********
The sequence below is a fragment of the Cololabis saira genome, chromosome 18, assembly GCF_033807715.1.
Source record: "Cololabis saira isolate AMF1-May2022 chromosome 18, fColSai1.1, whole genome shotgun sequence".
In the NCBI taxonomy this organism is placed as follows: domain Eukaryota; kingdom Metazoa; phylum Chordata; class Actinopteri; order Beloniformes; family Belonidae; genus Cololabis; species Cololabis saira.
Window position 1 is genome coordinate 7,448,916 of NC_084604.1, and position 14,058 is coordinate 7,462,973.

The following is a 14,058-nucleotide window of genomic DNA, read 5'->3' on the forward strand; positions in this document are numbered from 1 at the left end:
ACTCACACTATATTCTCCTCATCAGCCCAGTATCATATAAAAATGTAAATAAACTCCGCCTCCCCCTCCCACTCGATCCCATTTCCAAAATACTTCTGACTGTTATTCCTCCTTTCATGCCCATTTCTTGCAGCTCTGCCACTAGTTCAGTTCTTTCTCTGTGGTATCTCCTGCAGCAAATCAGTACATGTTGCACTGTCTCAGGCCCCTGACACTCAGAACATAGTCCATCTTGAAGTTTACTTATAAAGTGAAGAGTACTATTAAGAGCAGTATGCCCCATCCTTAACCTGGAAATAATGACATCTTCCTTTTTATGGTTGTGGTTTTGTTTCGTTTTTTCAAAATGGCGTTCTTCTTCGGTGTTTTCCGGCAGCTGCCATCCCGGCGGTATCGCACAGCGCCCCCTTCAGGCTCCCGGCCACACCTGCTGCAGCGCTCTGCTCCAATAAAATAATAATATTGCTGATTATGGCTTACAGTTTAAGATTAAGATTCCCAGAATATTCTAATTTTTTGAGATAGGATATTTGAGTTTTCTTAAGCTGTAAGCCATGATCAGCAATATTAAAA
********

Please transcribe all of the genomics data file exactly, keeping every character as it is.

The sequence below is a fragment of the Cololabis saira genome, chromosome 18, assembly GCF_033807715.1.
Source record: "Cololabis saira isolate AMF1-May2022 chromosome 18, fColSai1.1, whole genome shotgun sequence".
In the NCBI taxonomy this organism is placed as follows: domain Eukaryota; kingdom Metazoa; phylum Chordata; class Actinopteri; order Beloniformes; family Belonidae; genus Cololabis; species Cololabis saira.
Window position 1 is genome coordinate 7,448,916 of NC_084604.1, and position 14,058 is coordinate 7,462,973.

The following is a 14,058-nucleotide window of genomic DNA, read 5'->3' on the forward strand; positions in this document are numbered from 1 at the left end:
ACTCACACTATATTCTCCTCATCAGCCCAGTATCATATAAAAATGTAAATAAACTCCGCCTCCCCCTCCCACTCGATCCCATTTCCAAAATACTTCTGACTGTTATTCCTCCTTTCATGCCCATTTCTTGCAGCTCTGCCACTAGTTCAGTTCTTTCTCTGTGGTATCTCCTGCAGCAAATCAGTACATGTTGCACTGTCTCAGGCCCCTGACACTCAGAACATAGTCCATCTTGAAGTTTACTTATAAAGTGAAGAGTACTATTAAGAGCAGTATGCCCCATCCTTAACCTGGAAATAATGACATCTTCCTTTTTATGGTTGTGGTTTTGTTTCGTTTTTTCAAAATGGCGTTCTTCTTCGGTGTTTTCCGGCAGCTGCCATCCCGGCGGTATCGCACAGCGCCCCCTTCAGGCTCCCGGCCACACCTGCTGCAGCGCTCTGCTCCAATAAAATAATAATATTGCTGATTATGGCTTACAGTTTAAGATTAAGATTCCCAGAATATTCTAATTTTTTGAGATAGGATATTTGAGTTTTCTTAAGCTGTAAGCCATGATCAGCAATATTAAAA